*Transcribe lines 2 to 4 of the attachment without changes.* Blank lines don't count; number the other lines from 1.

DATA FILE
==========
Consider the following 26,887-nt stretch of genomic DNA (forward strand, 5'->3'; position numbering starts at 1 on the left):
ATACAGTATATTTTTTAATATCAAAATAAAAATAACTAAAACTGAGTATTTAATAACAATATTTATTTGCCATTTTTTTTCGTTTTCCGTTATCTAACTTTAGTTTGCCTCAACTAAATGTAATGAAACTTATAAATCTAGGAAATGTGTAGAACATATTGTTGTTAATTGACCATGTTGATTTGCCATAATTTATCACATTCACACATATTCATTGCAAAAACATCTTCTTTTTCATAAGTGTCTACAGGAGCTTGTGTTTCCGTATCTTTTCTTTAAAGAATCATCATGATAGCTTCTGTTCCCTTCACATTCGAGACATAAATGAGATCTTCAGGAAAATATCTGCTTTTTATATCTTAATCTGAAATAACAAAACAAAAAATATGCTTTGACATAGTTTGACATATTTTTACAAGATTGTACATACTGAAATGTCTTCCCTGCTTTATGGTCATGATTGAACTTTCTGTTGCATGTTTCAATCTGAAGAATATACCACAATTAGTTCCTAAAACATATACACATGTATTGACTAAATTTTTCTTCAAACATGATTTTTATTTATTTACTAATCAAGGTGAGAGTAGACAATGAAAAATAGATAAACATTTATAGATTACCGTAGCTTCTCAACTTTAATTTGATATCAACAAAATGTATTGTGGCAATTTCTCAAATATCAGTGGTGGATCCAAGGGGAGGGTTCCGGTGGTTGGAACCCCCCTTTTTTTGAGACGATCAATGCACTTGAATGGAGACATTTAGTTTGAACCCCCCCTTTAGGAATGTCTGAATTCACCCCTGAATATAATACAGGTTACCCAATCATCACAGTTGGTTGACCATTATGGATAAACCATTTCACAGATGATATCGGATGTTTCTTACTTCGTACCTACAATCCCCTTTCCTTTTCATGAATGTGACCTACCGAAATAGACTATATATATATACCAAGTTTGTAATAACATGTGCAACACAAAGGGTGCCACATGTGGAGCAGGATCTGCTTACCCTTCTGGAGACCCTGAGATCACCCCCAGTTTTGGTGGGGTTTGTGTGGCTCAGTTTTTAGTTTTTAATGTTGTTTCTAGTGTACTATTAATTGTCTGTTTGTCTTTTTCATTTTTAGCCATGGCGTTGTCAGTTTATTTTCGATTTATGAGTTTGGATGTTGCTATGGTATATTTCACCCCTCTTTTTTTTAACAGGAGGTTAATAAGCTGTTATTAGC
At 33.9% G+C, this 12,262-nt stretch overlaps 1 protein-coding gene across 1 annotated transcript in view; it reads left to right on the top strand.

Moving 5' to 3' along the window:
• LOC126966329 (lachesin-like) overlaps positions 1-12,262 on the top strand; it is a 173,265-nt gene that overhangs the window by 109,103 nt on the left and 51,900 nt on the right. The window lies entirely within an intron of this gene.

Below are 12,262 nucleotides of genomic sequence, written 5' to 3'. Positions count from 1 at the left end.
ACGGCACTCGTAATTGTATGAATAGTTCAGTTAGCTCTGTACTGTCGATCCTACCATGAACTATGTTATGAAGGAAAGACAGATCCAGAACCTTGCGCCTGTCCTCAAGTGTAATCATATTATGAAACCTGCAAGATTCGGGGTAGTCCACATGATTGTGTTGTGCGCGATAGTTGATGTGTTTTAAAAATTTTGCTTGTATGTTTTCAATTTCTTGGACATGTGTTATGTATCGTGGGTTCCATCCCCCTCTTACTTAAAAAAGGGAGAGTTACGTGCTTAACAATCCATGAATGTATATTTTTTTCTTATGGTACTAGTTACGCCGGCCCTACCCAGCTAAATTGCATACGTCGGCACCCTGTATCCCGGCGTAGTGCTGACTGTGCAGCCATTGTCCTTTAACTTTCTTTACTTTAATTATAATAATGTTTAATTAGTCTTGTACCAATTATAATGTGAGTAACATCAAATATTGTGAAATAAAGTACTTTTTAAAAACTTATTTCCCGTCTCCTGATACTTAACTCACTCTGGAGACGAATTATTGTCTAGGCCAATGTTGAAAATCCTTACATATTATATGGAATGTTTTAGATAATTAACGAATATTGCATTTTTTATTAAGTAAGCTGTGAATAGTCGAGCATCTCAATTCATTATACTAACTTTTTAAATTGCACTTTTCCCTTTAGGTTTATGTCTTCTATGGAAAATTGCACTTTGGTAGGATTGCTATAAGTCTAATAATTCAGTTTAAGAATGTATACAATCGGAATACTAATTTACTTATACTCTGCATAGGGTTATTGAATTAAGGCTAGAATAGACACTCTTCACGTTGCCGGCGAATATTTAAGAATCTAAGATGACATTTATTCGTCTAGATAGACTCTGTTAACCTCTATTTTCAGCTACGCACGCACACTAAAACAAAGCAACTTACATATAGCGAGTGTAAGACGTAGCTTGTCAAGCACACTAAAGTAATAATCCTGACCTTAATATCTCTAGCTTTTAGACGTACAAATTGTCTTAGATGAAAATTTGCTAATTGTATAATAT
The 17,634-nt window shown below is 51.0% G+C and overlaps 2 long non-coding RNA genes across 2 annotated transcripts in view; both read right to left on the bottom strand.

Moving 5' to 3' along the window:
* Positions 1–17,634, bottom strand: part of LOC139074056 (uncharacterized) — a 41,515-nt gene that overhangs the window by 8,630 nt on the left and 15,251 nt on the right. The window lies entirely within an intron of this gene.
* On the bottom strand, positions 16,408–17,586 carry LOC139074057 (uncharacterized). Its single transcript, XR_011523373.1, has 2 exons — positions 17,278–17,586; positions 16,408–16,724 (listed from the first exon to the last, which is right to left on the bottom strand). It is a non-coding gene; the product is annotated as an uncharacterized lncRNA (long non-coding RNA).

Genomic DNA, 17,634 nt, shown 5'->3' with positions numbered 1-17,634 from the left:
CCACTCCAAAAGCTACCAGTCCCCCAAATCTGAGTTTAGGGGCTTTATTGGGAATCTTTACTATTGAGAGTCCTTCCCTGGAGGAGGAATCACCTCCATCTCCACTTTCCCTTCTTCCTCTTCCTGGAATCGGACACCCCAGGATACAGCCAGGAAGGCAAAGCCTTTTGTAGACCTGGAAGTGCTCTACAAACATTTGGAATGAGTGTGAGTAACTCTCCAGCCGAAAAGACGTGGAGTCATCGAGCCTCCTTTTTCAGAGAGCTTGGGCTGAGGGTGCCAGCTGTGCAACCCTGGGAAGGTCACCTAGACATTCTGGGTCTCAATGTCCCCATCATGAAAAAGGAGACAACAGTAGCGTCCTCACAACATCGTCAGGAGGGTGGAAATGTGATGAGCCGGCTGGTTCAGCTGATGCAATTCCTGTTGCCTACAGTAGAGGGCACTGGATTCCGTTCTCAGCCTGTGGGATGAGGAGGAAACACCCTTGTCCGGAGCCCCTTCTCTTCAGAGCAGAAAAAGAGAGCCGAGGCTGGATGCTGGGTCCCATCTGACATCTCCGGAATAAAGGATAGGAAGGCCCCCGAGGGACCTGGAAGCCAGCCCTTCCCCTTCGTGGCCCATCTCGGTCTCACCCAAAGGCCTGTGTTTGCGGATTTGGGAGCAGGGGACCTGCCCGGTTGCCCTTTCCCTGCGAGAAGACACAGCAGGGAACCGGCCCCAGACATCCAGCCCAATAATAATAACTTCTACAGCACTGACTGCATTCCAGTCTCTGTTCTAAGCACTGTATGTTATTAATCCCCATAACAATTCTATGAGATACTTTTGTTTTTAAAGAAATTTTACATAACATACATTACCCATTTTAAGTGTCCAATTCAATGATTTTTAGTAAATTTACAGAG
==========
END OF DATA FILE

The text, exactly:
ATACAGTATATTTTTTAATATCAAAATAAAAATAACTAAAACTGAGTATTTAATAACAATATTTATTTGCCATTTTTTTTCGTTTTCCGTTATCTAACTTTAGTTTGCCTCAACTAAATGTAATGAAACTTATAAATCTAGGAAATGTGTAGAACATATTGTTGTTAATTGACCATGTTGATTTGCCATAATTTATCACATTCACACATATTCATTGCAAAAACATCTTCTTTTTCATAAGTGTCTACAGGAGCTTGTGTTTCCGTATCTTTTCTTTAAAGAATCATCATGATAGCTTCTGTTCCCTTCACATTCGAGACATAAATGAGATCTTCAGGAAAATATCTGCTTTTTATATCTTAATCTGAAATAACAAAACAAAAAATATGCTTTGACATAGTTTGACATATTTTTACAAGATTGTACATACTGAAATGTCTTCCCTGCTTTATGGTCATGATTGAACTTTCTGTTGCATGTTTCAATCTGAAGAATATACCACAATTAGTTCCTAAAACATATACACATGTATTGACTAAATTTTTCTTCAAACATGATTTTTATTTATTTACTAATCAAGGTGAGAGTAGACAATGAAAAATAGATAAACATTTATAGATTACCGTAGCTTCTCAACTTTAATTTGATATCAACAAAATGTATTGTGGCAATTTCTCAAATATCAGTGGTGGATCCAAGGGGAGGGTTCCGGTGGTTGGAACCCCCCTTTTTTTGAGACGATCAATGCACTTGAATGGAGACATTTAGTTTGAACCCCCCCTTTAGGAATGTCTGAATTCACCCCTGAATATAATACAGGTTACCCAATCATCACAGTTGGTTGACCATTATGGATAAACCATTTCACAGATGATATCGGATGTTTCTTACTTCGTACCTACAATCCCCTTTCCTTTTCATGAATGTGACCTACCGAAATAGACTATATATATATACCAAGTTTGTAATAACATGTGCAACACAAAGGGTGCCACATGTGGAGCAGGATCTGCTTACCCTTCTGGAGACCCTGAGATCACCCCCAGTTTTGGTGGGGTTTGTGTGGCTCAGTTTTTAGTTTTTAATGTTGTTTCTAGTGTACTATTAATTGTCTGTTTGTCTTTTTCATTTTTAGCCATGGCGTTGTCAGTTTATTTTCGATTTATGAGTTTGGATGTTGCTATGGTATATTTCACCCCTCTTTTTTTTAACAGGAGGTTAATAAGCTGTTATTAGC
At 33.9% G+C, this 12,262-nt stretch overlaps 1 protein-coding gene across 1 annotated transcript in view; it reads left to right on the top strand.

Moving 5' to 3' along the window: